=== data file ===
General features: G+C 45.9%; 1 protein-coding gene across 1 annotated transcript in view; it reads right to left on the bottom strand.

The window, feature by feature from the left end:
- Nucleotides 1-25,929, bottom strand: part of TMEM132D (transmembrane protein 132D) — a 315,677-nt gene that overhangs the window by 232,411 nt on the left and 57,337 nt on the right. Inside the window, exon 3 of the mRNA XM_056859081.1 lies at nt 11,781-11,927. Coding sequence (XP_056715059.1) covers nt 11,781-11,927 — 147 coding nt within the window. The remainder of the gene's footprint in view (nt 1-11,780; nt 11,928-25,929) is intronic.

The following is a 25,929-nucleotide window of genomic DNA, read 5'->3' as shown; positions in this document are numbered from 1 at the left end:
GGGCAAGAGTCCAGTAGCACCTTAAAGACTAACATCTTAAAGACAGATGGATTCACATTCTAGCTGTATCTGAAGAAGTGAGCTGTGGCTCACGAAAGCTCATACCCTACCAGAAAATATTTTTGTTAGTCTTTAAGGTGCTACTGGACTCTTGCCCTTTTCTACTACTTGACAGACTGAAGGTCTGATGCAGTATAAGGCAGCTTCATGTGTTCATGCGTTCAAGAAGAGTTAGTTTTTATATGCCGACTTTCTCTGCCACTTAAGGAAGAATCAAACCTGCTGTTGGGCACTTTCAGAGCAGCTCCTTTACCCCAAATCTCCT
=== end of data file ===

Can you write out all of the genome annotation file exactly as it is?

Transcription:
General features: G+C 45.9%; 1 protein-coding gene across 1 annotated transcript in view; it reads right to left on the bottom strand.

The window, feature by feature from the left end:
- Nucleotides 1-25,929, bottom strand: part of TMEM132D (transmembrane protein 132D) — a 315,677-nt gene that overhangs the window by 232,411 nt on the left and 57,337 nt on the right. Inside the window, exon 3 of the mRNA XM_056859081.1 lies at nt 11,781-11,927. Coding sequence (XP_056715059.1) covers nt 11,781-11,927 — 147 coding nt within the window. The remainder of the gene's footprint in view (nt 1-11,780; nt 11,928-25,929) is intronic.

The following is a 25,929-nucleotide window of genomic DNA, read 5'->3' as shown; positions in this document are numbered from 1 at the left end:
GGGCAAGAGTCCAGTAGCACCTTAAAGACTAACATCTTAAAGACAGATGGATTCACATTCTAGCTGTATCTGAAGAAGTGAGCTGTGGCTCACGAAAGCTCATACCCTACCAGAAAATATTTTTGTTAGTCTTTAAGGTGCTACTGGACTCTTGCCCTTTTCTACTACTTGACAGACTGAAGGTCTGATGCAGTATAAGGCAGCTTCATGTGTTCATGCGTTCAAGAAGAGTTAGTTTTTATATGCCGACTTTCTCTGCCACTTAAGGAAGAATCAAACCTGCTGTTGGGCACTTTCAGAGCAGCTCCTTTACCCCAAATCTCCT